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The feature we are calling "Meander Area B" lies immediately east of the NYS Thruway bridge, and is partially bi-sected by it.
This feature is an elongated meander of the original river, which has been isolated by the realignment project necessitated by the building of the Thruway bridge in the 1950s. Because the new channel was cut through the meander a few hundred feet south of its neck, virtually the entire feature is still visible today, although much disturbed by construction impacts from a variety of sources.
Unlike both areas A and C, this meander remains open to this day and appears never to have had a significantly narrow neck, except at its most southern extreme.
The reason this feature draws our attention is not because of its configuration, but rather because of its position and size. It represents the most prominent narrow meander within the study area, and if we assume that the prominence given to the 1730 feature by early map makers was at all associated to its prominence in the real world, this feature needed to be examined in some deatail.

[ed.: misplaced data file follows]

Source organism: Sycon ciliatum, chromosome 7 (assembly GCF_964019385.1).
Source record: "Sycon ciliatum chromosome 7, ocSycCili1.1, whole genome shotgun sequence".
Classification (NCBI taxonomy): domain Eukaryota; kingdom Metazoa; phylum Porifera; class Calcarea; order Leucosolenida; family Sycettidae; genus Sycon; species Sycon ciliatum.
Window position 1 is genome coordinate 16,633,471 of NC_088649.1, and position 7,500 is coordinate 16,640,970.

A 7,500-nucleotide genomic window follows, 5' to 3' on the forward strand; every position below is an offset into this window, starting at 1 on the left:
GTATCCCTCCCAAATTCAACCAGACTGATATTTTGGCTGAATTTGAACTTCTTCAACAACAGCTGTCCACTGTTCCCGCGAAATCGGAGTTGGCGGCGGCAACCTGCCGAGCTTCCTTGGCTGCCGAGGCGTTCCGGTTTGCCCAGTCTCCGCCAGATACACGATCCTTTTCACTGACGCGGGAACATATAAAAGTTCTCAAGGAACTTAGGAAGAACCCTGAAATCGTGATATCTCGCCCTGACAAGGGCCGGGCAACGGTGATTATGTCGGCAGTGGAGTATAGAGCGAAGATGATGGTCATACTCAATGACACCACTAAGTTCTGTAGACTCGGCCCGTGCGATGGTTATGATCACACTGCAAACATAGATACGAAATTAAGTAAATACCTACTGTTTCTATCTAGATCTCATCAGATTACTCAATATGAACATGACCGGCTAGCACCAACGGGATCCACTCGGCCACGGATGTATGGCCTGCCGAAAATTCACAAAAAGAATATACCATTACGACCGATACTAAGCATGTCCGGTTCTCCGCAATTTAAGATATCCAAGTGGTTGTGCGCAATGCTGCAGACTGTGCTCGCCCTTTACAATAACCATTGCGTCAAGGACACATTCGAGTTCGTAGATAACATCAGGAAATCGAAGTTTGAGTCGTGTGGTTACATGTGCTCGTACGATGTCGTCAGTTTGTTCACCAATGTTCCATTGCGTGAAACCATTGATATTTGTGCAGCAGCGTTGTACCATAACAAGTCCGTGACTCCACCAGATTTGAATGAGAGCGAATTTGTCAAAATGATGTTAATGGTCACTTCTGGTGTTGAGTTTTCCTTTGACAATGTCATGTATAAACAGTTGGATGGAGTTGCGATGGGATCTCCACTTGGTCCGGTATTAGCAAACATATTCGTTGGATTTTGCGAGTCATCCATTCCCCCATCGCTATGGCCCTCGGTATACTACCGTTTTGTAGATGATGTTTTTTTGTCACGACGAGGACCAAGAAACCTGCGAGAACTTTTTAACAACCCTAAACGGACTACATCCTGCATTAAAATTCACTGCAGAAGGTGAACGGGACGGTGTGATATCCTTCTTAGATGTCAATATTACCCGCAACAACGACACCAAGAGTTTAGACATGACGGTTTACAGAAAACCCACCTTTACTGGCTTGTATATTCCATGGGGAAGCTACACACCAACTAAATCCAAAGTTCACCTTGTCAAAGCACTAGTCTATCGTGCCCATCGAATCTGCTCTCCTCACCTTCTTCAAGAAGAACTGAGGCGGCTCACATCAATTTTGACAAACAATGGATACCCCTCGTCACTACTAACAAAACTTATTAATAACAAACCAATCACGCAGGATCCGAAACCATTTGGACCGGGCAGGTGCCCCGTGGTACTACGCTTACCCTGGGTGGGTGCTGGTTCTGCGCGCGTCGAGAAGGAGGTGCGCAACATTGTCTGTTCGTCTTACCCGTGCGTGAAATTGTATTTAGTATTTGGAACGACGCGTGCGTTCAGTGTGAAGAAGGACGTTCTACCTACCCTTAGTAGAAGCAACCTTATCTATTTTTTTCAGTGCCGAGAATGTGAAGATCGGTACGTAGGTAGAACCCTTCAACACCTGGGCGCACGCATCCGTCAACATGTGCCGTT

It appears, however, that this meander was never cut off at any time in its history, and that it has had virtually this same appearance since prehistoric times.
To support this conclusion required the greatest amount of analysis and documentation of all three features, and you can read that discussion for yourself by following the link below to the full report text.
So in spite of the prominence of this feature within the study area, it cannot be considered a candidate for the place of the historic 1730 "canal".Home
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